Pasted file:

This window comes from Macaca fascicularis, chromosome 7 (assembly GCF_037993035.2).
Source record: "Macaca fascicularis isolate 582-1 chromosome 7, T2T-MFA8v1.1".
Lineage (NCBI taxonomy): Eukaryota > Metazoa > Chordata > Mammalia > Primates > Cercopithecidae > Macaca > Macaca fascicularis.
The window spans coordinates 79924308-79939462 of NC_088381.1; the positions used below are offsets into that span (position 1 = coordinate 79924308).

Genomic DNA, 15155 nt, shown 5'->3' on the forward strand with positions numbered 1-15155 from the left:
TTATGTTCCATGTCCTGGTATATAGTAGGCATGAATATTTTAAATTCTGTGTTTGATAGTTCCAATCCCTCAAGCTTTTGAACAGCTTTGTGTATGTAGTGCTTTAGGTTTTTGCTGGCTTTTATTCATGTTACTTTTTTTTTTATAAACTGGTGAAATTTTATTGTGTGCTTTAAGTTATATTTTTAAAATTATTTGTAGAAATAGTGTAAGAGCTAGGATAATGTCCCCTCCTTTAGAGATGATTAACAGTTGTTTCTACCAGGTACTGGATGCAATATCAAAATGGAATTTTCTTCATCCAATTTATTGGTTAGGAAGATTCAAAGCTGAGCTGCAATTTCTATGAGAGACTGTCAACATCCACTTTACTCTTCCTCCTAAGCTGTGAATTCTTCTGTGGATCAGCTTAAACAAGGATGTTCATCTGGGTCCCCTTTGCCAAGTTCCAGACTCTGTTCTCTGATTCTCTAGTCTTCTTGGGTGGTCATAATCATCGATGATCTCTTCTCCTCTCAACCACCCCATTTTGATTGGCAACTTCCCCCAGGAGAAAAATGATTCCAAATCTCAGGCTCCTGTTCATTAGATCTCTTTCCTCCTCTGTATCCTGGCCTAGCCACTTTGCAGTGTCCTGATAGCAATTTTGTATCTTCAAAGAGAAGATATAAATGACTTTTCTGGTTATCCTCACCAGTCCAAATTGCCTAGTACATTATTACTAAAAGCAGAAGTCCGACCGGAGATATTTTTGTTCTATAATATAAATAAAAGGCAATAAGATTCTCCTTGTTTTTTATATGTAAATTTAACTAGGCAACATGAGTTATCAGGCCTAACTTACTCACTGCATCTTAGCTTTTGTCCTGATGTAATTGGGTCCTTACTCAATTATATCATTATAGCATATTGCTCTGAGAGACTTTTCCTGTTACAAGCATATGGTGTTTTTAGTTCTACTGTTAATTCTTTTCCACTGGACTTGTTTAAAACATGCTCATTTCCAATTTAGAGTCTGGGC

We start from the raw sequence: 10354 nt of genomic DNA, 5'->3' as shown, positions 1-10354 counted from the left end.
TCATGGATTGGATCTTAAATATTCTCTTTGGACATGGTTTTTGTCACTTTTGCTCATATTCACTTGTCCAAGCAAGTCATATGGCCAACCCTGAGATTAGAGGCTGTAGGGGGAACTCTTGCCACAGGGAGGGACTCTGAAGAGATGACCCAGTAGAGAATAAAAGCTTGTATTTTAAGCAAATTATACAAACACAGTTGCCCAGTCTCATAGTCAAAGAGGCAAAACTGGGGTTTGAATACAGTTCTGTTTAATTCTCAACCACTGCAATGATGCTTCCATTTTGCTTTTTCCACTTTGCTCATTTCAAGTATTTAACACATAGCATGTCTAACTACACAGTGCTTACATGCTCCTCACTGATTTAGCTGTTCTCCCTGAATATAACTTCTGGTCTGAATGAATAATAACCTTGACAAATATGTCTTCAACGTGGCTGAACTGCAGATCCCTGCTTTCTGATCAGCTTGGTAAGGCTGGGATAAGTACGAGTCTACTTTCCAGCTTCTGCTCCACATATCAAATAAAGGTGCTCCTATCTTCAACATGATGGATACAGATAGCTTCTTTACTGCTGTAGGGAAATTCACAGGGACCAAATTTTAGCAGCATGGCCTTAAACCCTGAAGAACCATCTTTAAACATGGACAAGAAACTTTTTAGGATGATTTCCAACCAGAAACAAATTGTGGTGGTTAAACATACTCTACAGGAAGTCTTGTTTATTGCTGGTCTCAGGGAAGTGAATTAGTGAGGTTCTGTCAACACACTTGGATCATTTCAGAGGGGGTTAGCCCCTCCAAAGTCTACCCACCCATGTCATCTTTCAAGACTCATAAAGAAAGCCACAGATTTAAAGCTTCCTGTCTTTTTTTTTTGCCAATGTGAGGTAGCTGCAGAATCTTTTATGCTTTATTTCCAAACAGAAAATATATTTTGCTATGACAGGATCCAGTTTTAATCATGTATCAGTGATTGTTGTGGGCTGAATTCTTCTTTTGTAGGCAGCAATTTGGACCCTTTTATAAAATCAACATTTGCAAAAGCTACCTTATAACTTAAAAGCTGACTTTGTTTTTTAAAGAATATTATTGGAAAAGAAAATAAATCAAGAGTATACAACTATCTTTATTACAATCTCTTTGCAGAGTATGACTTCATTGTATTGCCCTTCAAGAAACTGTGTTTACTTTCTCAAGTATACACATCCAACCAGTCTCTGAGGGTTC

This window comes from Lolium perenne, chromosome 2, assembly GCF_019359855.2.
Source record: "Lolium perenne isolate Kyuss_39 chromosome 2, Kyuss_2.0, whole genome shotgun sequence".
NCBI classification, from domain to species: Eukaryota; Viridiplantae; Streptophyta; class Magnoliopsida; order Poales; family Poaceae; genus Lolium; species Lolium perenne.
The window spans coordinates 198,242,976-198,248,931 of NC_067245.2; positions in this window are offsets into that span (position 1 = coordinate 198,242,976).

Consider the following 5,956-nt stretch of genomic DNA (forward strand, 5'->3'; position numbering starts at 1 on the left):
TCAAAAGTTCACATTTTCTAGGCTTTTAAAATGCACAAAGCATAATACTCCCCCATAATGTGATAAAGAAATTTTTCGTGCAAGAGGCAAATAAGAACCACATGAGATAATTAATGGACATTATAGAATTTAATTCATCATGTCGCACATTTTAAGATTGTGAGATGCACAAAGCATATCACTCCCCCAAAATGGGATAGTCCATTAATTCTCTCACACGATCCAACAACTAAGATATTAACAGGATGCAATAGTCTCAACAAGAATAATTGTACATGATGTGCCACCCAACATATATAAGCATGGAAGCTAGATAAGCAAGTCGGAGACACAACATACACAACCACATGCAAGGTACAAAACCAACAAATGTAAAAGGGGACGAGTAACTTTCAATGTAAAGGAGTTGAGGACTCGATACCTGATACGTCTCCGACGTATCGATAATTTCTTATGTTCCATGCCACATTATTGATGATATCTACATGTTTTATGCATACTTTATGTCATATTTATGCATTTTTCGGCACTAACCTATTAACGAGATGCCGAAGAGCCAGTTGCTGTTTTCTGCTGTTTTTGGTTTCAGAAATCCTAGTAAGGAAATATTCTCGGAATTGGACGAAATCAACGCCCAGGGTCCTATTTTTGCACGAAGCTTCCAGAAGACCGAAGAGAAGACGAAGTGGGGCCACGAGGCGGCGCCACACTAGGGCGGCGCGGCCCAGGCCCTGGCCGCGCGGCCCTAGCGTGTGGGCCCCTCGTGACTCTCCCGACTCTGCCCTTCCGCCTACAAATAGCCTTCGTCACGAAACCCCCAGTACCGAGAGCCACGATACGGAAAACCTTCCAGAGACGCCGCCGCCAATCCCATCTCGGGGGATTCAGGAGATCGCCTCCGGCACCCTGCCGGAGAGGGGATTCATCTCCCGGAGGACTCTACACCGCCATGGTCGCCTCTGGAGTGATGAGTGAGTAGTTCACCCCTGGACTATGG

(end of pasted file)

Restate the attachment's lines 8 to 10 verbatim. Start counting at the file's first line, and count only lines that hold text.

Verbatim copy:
TCATGGATTGGATCTTAAATATTCTCTTTGGACATGGTTTTTGTCACTTTTGCTCATATTCACTTGTCCAAGCAAGTCATATGGCCAACCCTGAGATTAGAGGCTGTAGGGGGAACTCTTGCCACAGGGAGGGACTCTGAAGAGATGACCCAGTAGAGAATAAAAGCTTGTATTTTAAGCAAATTATACAAACACAGTTGCCCAGTCTCATAGTCAAAGAGGCAAAACTGGGGTTTGAATACAGTTCTGTTTAATTCTCAACCACTGCAATGATGCTTCCATTTTGCTTTTTCCACTTTGCTCATTTCAAGTATTTAACACATAGCATGTCTAACTACACAGTGCTTACATGCTCCTCACTGATTTAGCTGTTCTCCCTGAATATAACTTCTGGTCTGAATGAATAATAACCTTGACAAATATGTCTTCAACGTGGCTGAACTGCAGATCCCTGCTTTCTGATCAGCTTGGTAAGGCTGGGATAAGTACGAGTCTACTTTCCAGCTTCTGCTCCACATATCAAATAAAGGTGCTCCTATCTTCAACATGATGGATACAGATAGCTTCTTTACTGCTGTAGGGAAATTCACAGGGACCAAATTTTAGCAGCATGGCCTTAAACCCTGAAGAACCATCTTTAAACATGGACAAGAAACTTTTTAGGATGATTTCCAACCAGAAACAAATTGTGGTGGTTAAACATACTCTACAGGAAGTCTTGTTTATTGCTGGTCTCAGGGAAGTGAATTAGTGAGGTTCTGTCAACACACTTGGATCATTTCAGAGGGGGTTAGCCCCTCCAAAGTCTACCCACCCATGTCATCTTTCAAGACTCATAAAGAAAGCCACAGATTTAAAGCTTCCTGTCTTTTTTTTTTGCCAATGTGAGGTAGCTGCAGAATCTTTTATGCTTTATTTCCAAACAGAAAATATATTTTGCTATGACAGGATCCAGTTTTAATCATGTATCAGTGATTGTTGTGGGCTGAATTCTTCTTTTGTAGGCAGCAATTTGGACCCTTTTATAAAATCAACATTTGCAAAAGCTACCTTATAACTTAAAAGCTGACTTTGTTTTTTAAAGAATATTATTGGAAAAGAAAATAAATCAAGAGTATACAACTATCTTTATTACAATCTCTTTGCAGAGTATGACTTCATTGTATTGCCCTTCAAGAAACTGTGTTTACTTTCTCAAGTATACACATCCAACCAGTCTCTGAGGGTTC

This window comes from Lolium perenne, chromosome 2, assembly GCF_019359855.2.
Source record: "Lolium perenne isolate Kyuss_39 chromosome 2, Kyuss_2.0, whole genome shotgun sequence".